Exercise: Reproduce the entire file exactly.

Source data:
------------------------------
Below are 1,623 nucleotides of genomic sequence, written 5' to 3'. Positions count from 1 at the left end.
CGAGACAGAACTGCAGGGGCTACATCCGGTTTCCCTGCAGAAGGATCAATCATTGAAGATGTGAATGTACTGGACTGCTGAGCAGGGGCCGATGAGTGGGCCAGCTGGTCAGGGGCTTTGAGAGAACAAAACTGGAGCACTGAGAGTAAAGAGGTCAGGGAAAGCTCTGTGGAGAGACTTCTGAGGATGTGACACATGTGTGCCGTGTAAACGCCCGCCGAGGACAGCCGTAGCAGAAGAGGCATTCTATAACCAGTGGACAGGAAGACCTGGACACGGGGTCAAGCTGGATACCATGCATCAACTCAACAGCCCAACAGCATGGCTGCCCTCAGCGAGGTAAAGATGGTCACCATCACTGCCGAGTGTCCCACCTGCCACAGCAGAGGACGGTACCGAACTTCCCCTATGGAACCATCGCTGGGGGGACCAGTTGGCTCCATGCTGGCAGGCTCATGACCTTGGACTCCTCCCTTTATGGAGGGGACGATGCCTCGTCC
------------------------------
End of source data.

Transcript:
Below are 1,623 nucleotides of genomic sequence, written 5' to 3'. Positions count from 1 at the left end.
CGAGACAGAACTGCAGGGGCTACATCCGGTTTCCCTGCAGAAGGATCAATCATTGAAGATGTGAATGTACTGGACTGCTGAGCAGGGGCCGATGAGTGGGCCAGCTGGTCAGGGGCTTTGAGAGAACAAAACTGGAGCACTGAGAGTAAAGAGGTCAGGGAAAGCTCTGTGGAGAGACTTCTGAGGATGTGACACATGTGTGCCGTGTAAACGCCCGCCGAGGACAGCCGTAGCAGAAGAGGCATTCTATAACCAGTGGACAGGAAGACCTGGACACGGGGTCAAGCTGGATACCATGCATCAACTCAACAGCCCAACAGCATGGCTGCCCTCAGCGAGGTAAAGATGGTCACCATCACTGCCGAGTGTCCCACCTGCCACAGCAGAGGACGGTACCGAACTTCCCCTATGGAACCATCGCTGGGGGGACCAGTTGGCTCCATGCTGGCAGGCTCATGACCTTGGACTCCTCCCTTTATGGAGGGGACGATGCCTCGTCC